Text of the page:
Coronavirus just created a new dictator in Europe, and has emboldened the toxic behavior of authoritarians worldwide

Hungarian Premier Viktor Orban reviews the honor guard as he arrives to meet Italian Premier Giuseppe Conte, in Rome, Monday, Feb. 3, 2020. (AP Photo/Andrew Medichini)

Associated Press

Hungarian Premier Viktor Orban reviews the honor guard as he arrives to meet Italian Premier Giuseppe Conte, in Rome, Monday, Feb. 3, 2020. (AP Photo/Andrew Medichini)

  • On Monday, Hungarian Prime Minister Viktor Orban effectively became the world's newest dictator when the country's parliament voted to suspend elections and granted him the power to rule by decree with no time limit.
  • "At this point, Hungary is a full-on dictatorship. No if, ands, or buts. This was simply the last step in the process," Sheri Berman, a political scientist at Barnard College, told Insider.
  • But experts on authoriatiarnism say that while Hungary presents a particularly concerning case in terms of leaders exploiting the crisis, it is not unique.
  • "Authoritarian leaders, whether in authoritarian regimes (e.g. China and Venezuela) or in (nominal) democracies (e.g Israel and UK), are using the coronavirus crisis, like most crises, to strengthen their grip on power and weaken dissent and opposition," Cas Mudde, a political scientist at the University of Georgia, told Insider.

The coronavirus pandemic has morphed Hungary into a full-blown authoritarian state, as autocratic leaders around the world are exploiting panic and fear surrounding the virus to consolidate power and dismantle democracy, experts warn.

Hungarian Prime Minister Viktor Orban on Monday was granted sweeping emergency powers by the country's parliament in order to combat the coronavirus, giving him the right to rule by decree indefinitely (the power to bypass the national assembly) and suspend existing laws. The European Union member has also suspended future elections, effectively eradicating democracy in the country and making Orban the world's newest dictator.Advertisement

Orban, one of Europe's most controversial leaders who's garnered a reputation for Islamophobia, xenophobia, and anti-Semitism, was already widely considered to be a populist authoritarian and an enemy to democratic values.

"At this point, Hungary is a full-on dictatorship. No if, ands, or buts. This was simply the last step in the process," Sheri Berman, a professor of political science at Barnard College and author of "Democracy and Dictatorship in Europe," told Insider.

Hungary's new law also includes harsh penalties - up to five years in prison - for anyone the Hungarian government decides has disseminated "false" information.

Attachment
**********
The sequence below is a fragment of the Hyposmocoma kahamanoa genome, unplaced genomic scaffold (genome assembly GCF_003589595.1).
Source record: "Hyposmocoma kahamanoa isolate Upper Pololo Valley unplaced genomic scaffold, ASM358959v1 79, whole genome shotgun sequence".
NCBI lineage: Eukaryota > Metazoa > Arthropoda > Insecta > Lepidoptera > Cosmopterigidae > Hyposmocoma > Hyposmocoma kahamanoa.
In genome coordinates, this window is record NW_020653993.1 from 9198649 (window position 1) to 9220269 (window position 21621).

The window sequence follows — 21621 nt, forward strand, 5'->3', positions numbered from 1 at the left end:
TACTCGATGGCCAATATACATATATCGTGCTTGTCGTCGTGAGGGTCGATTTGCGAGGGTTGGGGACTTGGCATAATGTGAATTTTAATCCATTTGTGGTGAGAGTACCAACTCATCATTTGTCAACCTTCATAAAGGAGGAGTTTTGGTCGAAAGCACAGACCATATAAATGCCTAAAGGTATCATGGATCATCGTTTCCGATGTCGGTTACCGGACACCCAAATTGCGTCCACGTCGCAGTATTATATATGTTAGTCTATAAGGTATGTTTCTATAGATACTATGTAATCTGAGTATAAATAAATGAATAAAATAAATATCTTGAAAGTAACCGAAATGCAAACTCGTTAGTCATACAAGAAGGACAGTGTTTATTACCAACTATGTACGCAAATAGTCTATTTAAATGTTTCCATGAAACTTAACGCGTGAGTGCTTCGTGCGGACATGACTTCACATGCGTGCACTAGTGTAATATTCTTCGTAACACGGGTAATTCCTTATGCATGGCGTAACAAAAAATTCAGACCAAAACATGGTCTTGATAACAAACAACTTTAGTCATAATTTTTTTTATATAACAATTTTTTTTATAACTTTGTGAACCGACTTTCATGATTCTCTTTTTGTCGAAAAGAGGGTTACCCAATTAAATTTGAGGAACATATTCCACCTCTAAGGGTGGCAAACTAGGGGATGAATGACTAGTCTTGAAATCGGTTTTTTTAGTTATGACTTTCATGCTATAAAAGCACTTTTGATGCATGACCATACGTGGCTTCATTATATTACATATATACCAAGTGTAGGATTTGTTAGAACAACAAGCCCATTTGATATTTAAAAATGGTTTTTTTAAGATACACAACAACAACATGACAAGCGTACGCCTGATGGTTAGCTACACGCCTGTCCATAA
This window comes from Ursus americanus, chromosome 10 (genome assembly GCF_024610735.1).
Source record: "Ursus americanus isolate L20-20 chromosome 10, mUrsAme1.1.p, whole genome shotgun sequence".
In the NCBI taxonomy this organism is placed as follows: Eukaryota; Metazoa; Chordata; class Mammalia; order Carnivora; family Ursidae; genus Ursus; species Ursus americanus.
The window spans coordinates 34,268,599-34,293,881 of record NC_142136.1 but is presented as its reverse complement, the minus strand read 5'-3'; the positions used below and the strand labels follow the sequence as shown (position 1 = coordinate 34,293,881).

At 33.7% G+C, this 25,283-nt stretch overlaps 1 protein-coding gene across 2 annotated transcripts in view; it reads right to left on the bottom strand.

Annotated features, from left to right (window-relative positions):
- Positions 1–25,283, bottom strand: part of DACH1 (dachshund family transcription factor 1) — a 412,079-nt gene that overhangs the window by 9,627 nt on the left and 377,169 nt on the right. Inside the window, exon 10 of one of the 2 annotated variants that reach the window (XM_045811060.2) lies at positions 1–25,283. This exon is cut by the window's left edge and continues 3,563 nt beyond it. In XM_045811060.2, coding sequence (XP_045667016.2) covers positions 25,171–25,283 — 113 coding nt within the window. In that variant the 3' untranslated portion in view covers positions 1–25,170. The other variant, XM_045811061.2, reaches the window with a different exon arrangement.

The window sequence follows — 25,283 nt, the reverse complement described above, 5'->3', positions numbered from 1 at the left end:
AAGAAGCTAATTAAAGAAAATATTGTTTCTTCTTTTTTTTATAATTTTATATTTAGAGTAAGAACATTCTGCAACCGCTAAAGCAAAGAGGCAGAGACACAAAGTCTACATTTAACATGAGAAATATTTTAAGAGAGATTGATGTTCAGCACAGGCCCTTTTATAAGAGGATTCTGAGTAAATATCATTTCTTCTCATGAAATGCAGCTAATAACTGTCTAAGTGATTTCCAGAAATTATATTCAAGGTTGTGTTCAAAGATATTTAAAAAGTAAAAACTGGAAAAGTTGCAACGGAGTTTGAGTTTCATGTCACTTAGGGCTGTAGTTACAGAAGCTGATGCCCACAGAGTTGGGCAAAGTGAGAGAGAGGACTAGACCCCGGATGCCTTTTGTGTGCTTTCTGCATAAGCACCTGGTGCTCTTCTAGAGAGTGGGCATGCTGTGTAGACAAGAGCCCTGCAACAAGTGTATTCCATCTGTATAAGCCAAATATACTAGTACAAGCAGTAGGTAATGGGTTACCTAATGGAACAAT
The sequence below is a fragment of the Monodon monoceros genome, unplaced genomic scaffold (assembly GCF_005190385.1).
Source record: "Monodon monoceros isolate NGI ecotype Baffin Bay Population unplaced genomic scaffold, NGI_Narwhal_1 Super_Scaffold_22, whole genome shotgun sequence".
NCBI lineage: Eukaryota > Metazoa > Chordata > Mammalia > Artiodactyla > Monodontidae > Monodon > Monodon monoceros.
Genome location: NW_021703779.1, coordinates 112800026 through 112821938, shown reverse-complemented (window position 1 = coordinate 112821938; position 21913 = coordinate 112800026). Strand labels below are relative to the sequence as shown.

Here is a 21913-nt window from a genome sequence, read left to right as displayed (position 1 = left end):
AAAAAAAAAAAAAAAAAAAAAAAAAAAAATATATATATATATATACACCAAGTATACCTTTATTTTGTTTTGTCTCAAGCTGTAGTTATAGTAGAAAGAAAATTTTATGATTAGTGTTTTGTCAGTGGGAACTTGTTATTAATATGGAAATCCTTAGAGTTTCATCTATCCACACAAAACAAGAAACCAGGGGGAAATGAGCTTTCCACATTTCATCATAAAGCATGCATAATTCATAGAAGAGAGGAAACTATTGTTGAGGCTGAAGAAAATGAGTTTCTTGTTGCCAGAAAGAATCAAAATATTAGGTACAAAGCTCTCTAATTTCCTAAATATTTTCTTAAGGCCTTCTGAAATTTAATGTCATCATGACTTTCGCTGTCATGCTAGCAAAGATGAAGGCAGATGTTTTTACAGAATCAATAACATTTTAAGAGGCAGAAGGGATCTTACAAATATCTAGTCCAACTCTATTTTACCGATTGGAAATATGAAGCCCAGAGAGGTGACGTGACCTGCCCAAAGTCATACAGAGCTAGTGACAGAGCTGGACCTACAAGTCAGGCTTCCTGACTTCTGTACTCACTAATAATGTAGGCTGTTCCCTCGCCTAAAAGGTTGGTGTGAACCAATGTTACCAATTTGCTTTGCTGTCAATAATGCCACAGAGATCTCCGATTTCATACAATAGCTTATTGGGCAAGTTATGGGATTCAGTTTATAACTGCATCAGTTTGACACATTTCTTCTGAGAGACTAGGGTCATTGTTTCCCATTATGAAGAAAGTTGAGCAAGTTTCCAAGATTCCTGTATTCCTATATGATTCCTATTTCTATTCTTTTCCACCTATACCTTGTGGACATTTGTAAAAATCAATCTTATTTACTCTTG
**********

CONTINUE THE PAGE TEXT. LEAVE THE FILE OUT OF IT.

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Human rights groups and top European officials have expressed grave concern about Orban's new powers.

"This bill creates an indefinite and uncontrolled state of emergency and give Viktor Orban and his government carte blanche to restrict human rights," David Vig, Amnesty International's Hungary Director, said in a statement. "This is not the way to address the very real crisis that has been caused by the COVID-19 pandemic."Meanwhile, European Commission President Ursula von der Leyen warned Hungary it's "of utmost importance that emergency measures are not at the expense of our fundamental principles and values...democracy cannot work without free and independent media."Advertisement

The global coronavirus power grab

Orban is hardly unique in terms of using the coronavirus crisis as a means of extending or expanding his rule.

"Authoritarian leaders, whether in authoritarian regimes (e.g. China and Venezuela) or in (nominal) democracies (e.g Israel and UK), are using the coronavirus crisis, like most crises, to strengthen their grip on power and weaken dissent and opposition," Cas Mudde, a political scientist at the University of Georgia who's an expert on populism, extremism, and democracy, told Insider.

Israeli Prime Minister Benjamin Netanyahu looks on as he delivers a statement during his visit at the Health Ministry national hotline, in Kiryat Malachi, Israel March 1, 2020. REUTERS/Amir Cohen

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Israeli Prime Minister Benjamin Netanyahu looks on as he delivers a statement during his visit at the Health Ministry national hotline, in Kiryat Malachi, Israel

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Israeli Prime Minister Benjamin Netanyahu has been accused of conducting a "coronavirus coup." Netanyahu, who's been indicted on corruption charges, has seen his trial delayed and rule of the country extended amid the pandemic.